Monaco struggling for survival

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Indeed, those who complain about Monaco's tax-free status affording it financial advantages -- among them, Lyon president Jean-Michel Aulas, at least when Monaco carried a threat -- have been waiting for this moment since 2003, when it was relegated by the French Professional League for amassing a €50 million ($68 million) debt. On appeal, it kept its top-flight status, but was banned from buying any players. President Jean-Louis Campora, who had been in charge for 28 years and overseen five titles, had little choice but to step aside, and Pierre Svara replaced him.

This was the backdrop to which Didier Deschamps' side, boosted by the loan signing of Fernando Morientes, reached the 2004 European final, beating Real Madrid and Chelsea on the way. It might have won the trophy had captain Ludovic Giuly not limped off after 20 minutes, when the score was 0-0. Opponents Porto went on to win 3-0. And yet behind the scenes, the club was close to meltdown. Svara had no football experience and he was paying out huge player bonuses that exceeded revenue. Far from being a glorious period, the 2003-04 season was Monaco's worst financial year in its history.

Within 12 months, Deschamps had left as coach and the club's revolving-door policy, on and off the pitch, began. Over 50 players have come and gone since then, as have six different head coach appointments and four presidents. Only one of them did not change the coach: Jerome de Bontin, in charge from April 2008 to March 2009, kept Ricardo at the helm throughout.

"When Prince Albert of Monaco called me, my mission was to save the club from bankruptcy as the financial situation was not sustainable," De Bontin told in an exclusive interview this week. The American financier cut costs, making himself unpopular by sacking sports director Marc Keller and Jean-Luc Ettori, a member of the coaching set-up who had been at the club for 32 years. "There were a lot of people there with no purpose who cost a lot of money, and I had to get rid of them."

De Bontin recouped over €20 million ($27 million) in transfer funds by selling Jeremy Menez (to Roma, for €14 million/$19M), Frederic Piquionne (Lyon, €5 million/$6.7M) and Sylvain Monsoreau (Saint-Etienne, €2 m/$2.7M) and re-invested less than €4 million/$5.4M on Alejandro Alonso from Bordeaux, and Park Chu-Young, from FC Seoul (a signing that allowed Ligue 1 to sell its TV rights to South Korea). Both players are still at Monaco, and central to its chances this season.

De Bontin also slashed the wage-bill from €28 million ($38M) to €17.5 million ($23.5M) and gave Ricardo the task of keeping the team in Ligue 1. The Brazilian finished 12th and 11th in his two seasons. "In one year there, I feel I saved the club from insolvency and left it with a competitive team with very low salaries and a coach committed to the undertaking," said De Bontin.

When De Bontin left (his appointment was always intended to be short term), he gave strict instructions to his successor, Etienne Franzi, to keep Ricardo in charge, and to not repeat the mistakes of the past by overpaying for talent. Franzi, who was in charge of Monaco's successful basketball team before it went bust in the 1970s, did not heed the advice. He sacked Ricardo, brought in Guy Lacombe, and sanctioned the loan signing of Barcelona's Eidur Gudjohnsen on a salary reported to be €3 million ($4M). He also re-appointed Keller as sports director. "The club is now in a precarious situation because it has paid too much for players and failed to build a competitive team," said De Bontin. There are fears in Monaco that Franzi will repeat the basketball bankruptcy with the soccer team this year.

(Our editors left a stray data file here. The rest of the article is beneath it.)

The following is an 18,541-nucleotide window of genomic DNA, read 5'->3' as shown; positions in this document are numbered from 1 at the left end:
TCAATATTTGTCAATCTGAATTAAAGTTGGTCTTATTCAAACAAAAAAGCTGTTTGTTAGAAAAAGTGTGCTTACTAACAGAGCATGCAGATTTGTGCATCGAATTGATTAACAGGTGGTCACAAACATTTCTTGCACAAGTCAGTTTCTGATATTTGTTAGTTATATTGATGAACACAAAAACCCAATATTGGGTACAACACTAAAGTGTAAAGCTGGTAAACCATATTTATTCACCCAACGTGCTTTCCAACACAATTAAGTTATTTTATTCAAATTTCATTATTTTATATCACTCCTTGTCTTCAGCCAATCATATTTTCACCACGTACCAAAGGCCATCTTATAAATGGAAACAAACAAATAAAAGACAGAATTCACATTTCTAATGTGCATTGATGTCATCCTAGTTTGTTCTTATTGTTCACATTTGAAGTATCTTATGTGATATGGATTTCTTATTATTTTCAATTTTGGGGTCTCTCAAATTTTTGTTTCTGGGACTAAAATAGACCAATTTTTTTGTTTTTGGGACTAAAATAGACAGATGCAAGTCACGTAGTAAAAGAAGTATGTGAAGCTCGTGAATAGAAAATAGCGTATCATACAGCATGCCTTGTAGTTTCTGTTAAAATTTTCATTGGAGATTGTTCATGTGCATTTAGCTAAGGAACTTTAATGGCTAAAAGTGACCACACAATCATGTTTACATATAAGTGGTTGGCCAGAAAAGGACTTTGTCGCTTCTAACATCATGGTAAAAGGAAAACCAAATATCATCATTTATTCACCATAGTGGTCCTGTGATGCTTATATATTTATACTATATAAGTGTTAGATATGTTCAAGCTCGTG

Lacombe did a decent job last season, guiding the team to eighth place. Over the summer, Lacombe had persuaded Franzi to part with €7 million ($9M) to sign striker Dieumerci Mbokani from Standard Liege, but he only scored once in the first half of the season, and was dropped. The coach also fell out with Alonso, the captain, and struggled to motivate his young group of players.

And so in came Banide, a former Monaco youth player who spent 15 years coaching youngsters in the academy (and whose father, Gerard, also had two spells in charge of the first-team). Banide did well in his last spell at Monaco: when he took over in October 2006, it was in 19th position, and when he left at the end of that season, it was in ninth, seven points off third place. In 28 matches, he averaged 1.57 points per game, a record only bettered in the last decade by Deschamps (1.61). "I listened to my heart, and decided to come back to my club," Banide told a press conference last week. "The team lacks confidence, and we need everyone to perform to their full potential."

But the price of failure could prove very costly. Links between the Monegasque royal family and the club date back to the 1950s, when then-player Michel Hidalgo (who went on to become France coach) would give private coaching lessons in the Palace of Monaco gardens to Prince Rainier's son Albert, now the head of state. The Monegasque government, encouraged by Prince Albert, has financially bailed out the club before but might not be so keen to do so if it dropped to Ligue 2.

"The real challenge for Franzi and Banide is about saving the club from disappearing," De Bontin added. "If Monaco goes down, it may mean the end of the club."